Matthew Biagell explains in his book Albert Bierstadt that,"Athough Bierstadt made probing studies of individual Indians during his travels in the West, he usually generalized their appearances & activities in his paintings. He placed them, as he placed European peasants in earlier works, in the middle distance, so that we witness their presence in a landscape setting rather than focus on their movements." Many of his landscapes including Native Americans are the western equivalent of his European generalized landscapes & reveals Bierstadt's consistent attitude toward subject matter regardless of its locale human subjects are engaged in seemingly unrelated activities. His paintings, bathed in a golden glow, often suggest nostalgia for a previous age when Native Americans were thought to have lived harmoniously with nature. Here they are not wily, wicked, or predatory, but are engaged instead in peaceful domestic industry. Works such as this are obviously part of the broad western European tradition of Arcadian scenes, but in its American version the tradition assumes a particular complexity & ambivalence. His painting including Natives often portray the nobility of the Indians before their contact with Europeans & subsequent debasement. Paintings displaying this attitude undoubtedly provided the public with the images it wanted to see, especially during the years Indians were systematically being driven from their lands. Suchromanticized paintings might also be considered retardataire; the Indian, noble or otherwise, no longer engaged many serious 19C writers after the 1850s, & precise anthropological & linguistic analyses of Indian tribes were already being included in the Pacific railroad reports by that time.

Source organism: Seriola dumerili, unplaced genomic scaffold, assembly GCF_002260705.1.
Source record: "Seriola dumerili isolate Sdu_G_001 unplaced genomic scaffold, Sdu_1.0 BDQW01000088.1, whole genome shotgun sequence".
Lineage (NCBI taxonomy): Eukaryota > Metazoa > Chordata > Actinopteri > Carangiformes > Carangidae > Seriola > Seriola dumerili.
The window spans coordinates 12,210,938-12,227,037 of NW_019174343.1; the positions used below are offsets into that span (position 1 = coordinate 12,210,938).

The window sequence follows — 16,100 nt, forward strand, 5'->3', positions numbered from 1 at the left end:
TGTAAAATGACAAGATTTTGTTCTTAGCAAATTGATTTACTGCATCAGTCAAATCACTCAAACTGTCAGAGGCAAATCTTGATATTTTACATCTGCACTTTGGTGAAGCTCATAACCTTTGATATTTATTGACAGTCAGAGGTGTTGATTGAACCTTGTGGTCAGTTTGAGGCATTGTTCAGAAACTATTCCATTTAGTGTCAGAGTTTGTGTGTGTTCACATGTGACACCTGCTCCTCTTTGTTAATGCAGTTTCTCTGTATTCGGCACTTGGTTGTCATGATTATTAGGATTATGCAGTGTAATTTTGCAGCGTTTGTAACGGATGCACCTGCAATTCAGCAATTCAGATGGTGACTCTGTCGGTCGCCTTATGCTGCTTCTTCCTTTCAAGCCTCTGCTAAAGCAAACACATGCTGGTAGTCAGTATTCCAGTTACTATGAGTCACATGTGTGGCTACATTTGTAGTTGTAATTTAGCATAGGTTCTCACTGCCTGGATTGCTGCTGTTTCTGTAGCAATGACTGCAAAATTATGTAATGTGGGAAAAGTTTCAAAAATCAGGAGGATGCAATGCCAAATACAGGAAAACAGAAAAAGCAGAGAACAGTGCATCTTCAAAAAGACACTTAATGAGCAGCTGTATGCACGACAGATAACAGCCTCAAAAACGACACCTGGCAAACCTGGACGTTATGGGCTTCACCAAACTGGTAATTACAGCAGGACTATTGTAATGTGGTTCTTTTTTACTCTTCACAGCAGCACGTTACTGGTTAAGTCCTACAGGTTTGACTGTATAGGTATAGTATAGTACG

Albert Bierstadt (German-born American painter, 1830-1902) was best known for these lavish, sweeping landscapes of the American West. To paint the scenes, Bierstadt joined several journeys of the Westward Expansion. Bierstadt, was born in Solingen, Germany. He was still a toddler, when his family moved from Germany to New Bedford in Massachusetts. In 1853, he returned to Germany to study in Dusseldorf, where he refined his technical abilities by painting Alpine landscapes. After he returned to America in 1857, he joined an overland survey expedition traveling westward across the country. Along the route, he took countless photographs & made sketches & returned East to paint from them. He exhibited at the Boston Athenaeum from 1859-1864, at the Brooklyn Art Association from 1861-1879, & at the Boston Art Club from 1873-1880. A member of the National Academy of Design from 1860-1902, he kept a studio in the 10th Street Studio Building, New York City from 1861-1879. He was a member of the Century Association from 1862-1902, when he died.